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Hand Engraving Glossary - by Roger Bleile -  Sponsored by Steve Lindsay  -  Leave Feedback

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American Engravers
The 21st Century

C. Roger Bleile

INC.- Italian engravers use the suffix “Inc.” after their name when signing their engravings as an abbreviation for Incisore, meaning in English “Engraver.”
INCISIONE – Italian: Engraving.
INCISORE – Italian: Engraver
INCISORI – Italian: Engravers.
INCRUSTATION – French: Inlay.
INGLESINA – Italian: English scroll or fine scroll.

Pictured is Inglesina covering the frame of a box lock Ferlib shotgun, made in Italy.
INLAY – In arms decoration an inlay is usually done with precious metal, such as gold, silver, or platinum, though sometimes-soft iron is used to raise the height of the surface for high relief modeling. In all cases a softer metal is inlaid into a harder metal. For line inlay (such as for border lines) a channel is cut with a graver then the channel is undercut or punched in a dovetail manner. Wire is then placed in the channel then struck with a setting punch (usually brass) to seat the wire in the channel and cause it to flow into the dovetail undercut.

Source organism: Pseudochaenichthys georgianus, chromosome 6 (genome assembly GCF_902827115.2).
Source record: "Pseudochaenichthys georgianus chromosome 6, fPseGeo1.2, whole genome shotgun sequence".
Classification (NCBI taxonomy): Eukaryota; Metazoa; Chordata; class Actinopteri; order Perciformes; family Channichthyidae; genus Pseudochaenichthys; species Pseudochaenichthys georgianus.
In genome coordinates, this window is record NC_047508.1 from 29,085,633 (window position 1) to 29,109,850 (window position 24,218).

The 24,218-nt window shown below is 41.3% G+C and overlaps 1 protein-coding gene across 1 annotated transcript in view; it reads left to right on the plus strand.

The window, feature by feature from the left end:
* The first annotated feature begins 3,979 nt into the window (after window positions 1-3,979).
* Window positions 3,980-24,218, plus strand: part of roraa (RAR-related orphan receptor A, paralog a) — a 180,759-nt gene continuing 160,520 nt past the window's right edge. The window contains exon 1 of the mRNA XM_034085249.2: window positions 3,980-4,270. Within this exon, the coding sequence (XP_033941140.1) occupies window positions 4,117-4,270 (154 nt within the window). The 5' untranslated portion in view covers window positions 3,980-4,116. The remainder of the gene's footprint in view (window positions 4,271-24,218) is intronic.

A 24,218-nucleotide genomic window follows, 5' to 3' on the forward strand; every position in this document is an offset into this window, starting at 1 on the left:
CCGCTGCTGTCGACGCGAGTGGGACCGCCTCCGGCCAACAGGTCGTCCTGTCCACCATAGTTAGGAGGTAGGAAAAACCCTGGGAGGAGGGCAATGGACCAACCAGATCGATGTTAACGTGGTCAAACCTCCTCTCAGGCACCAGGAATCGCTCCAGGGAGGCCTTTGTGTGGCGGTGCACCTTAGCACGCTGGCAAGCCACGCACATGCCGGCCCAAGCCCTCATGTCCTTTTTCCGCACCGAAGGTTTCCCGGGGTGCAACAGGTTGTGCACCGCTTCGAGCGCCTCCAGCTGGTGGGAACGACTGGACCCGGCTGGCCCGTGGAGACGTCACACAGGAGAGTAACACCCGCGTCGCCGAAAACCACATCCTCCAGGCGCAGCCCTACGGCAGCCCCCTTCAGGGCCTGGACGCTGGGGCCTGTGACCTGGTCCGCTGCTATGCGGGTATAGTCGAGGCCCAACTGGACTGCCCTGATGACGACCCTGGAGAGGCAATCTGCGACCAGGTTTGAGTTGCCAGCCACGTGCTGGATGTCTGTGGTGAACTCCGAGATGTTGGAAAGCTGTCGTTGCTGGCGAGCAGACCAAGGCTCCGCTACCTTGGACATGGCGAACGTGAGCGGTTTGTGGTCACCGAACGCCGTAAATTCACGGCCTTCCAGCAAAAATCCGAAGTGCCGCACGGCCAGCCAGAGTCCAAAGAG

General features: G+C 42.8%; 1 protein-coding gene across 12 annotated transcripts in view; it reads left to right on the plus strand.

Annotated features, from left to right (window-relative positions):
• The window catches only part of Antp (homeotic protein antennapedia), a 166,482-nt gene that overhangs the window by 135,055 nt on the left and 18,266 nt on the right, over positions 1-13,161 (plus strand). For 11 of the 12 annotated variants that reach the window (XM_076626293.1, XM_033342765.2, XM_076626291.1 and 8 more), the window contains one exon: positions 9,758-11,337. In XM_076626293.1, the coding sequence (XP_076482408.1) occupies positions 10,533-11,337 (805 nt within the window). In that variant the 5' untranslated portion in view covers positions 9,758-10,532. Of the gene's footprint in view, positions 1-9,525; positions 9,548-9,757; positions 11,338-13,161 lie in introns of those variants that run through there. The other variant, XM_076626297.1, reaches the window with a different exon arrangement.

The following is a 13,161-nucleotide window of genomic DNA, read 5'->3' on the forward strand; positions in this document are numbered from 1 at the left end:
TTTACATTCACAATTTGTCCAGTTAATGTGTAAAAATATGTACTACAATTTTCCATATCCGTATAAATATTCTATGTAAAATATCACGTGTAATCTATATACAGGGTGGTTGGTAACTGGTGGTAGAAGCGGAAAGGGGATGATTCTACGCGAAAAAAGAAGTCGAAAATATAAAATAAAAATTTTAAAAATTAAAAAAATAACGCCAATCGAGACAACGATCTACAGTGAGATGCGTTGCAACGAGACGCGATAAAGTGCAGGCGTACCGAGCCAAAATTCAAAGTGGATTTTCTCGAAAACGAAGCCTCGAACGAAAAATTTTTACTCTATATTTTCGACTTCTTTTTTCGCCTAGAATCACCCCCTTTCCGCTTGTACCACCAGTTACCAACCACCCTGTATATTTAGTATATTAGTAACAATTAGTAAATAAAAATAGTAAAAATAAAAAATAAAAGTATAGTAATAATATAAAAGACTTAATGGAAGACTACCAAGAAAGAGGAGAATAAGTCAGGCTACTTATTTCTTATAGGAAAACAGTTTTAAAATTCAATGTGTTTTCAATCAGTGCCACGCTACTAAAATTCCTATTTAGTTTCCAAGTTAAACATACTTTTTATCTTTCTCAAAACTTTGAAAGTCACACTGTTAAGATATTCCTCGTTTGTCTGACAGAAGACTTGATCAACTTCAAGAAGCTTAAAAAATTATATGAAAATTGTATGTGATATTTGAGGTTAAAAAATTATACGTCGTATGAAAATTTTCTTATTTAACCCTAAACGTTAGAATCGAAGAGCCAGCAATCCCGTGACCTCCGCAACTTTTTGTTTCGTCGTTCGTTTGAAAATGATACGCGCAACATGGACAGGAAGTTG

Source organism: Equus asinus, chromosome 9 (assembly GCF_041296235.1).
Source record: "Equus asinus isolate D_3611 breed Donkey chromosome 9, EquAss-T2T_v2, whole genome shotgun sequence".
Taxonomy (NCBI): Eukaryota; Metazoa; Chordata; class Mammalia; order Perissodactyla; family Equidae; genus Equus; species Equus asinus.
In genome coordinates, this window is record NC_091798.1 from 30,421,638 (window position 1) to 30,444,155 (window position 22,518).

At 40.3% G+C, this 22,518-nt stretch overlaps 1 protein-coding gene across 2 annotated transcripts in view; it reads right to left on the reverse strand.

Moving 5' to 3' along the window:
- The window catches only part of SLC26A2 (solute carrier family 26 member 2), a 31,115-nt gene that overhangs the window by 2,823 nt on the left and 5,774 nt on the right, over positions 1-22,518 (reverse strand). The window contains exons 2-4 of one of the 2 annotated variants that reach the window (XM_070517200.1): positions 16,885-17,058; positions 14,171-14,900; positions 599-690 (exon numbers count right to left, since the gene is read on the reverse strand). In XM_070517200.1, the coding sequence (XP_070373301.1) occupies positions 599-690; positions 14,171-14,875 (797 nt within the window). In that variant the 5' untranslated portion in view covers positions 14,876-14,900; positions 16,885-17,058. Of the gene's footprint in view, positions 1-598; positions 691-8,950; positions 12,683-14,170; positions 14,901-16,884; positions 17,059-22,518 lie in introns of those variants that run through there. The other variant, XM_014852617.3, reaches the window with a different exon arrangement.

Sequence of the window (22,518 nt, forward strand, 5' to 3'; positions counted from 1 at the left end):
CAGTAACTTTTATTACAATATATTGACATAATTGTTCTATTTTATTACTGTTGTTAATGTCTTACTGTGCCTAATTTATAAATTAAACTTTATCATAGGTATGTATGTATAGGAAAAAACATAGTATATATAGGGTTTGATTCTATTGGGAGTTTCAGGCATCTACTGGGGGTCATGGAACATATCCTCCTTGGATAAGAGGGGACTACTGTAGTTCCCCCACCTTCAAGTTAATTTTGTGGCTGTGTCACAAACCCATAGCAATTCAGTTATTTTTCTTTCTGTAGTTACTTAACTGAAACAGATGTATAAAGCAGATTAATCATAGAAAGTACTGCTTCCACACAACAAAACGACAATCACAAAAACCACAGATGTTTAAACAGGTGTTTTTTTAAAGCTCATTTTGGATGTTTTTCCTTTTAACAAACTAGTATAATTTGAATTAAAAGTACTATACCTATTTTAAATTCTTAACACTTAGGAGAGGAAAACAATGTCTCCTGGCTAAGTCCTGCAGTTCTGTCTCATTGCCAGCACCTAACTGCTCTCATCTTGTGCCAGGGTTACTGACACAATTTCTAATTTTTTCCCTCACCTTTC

When figures are to be inlaid, the outline of the figure is engraved and the perimeter undercut then the center area is hatched with rows of undercuts that form “teeth.” Once the inlay area is prepared, the engraver either inlays wire in parallel strips or cuts out the figure from sheet stock and punches it into place. After setting, the inlay is trimmed then shaded or modeled.

Inlays fall into one of the following four general categories: 1. Raised figure – the inlay is slightly higher than the steel into which it is inlaid, and is usually modeled or sculpted. 2. Flush figure – the inlay is flush with the steel and is usually detailed like a bank note or line engraving. 3. Raised line inlay – the inlaying of precious metal wire to form border lines or spirals; the wire is left slightly higher than the surrounding steel. Raised lines are rarely used except on exhibition pieces, because they are more easily damaged or worn down. 4. Flush line inlay – The same as raised line inlay except that the lines are finished flush with the steel.

Pictured are various types of inlay.
INTAGLIO – 1. Incised engraving, as opposed to carving in relief. 2. Ornamentation with a figure or design sunk below the surface. 3. A gem, seal, piece of jewelry, or the like, cut with an incised or sunken design. 4. An incised or countersunk die. 5. A process in which a design, text, etc., is engraved into the surface of a plate so that when ink is applied and the excess is wiped off, ink remains in the grooves and is transferred to paper in printing, as in engraving or etching or an impression or printing from such a design, engraving, etc.
INSIDE WORK – In reference to scrollwork, the “inside work” is the leaves engraved inside the spirals of the scrolls.

Pictured is English scrollwork on the floorplate of a Roland Watson shotgun made in Birmingham, England. The arrows indicate the "inside work."

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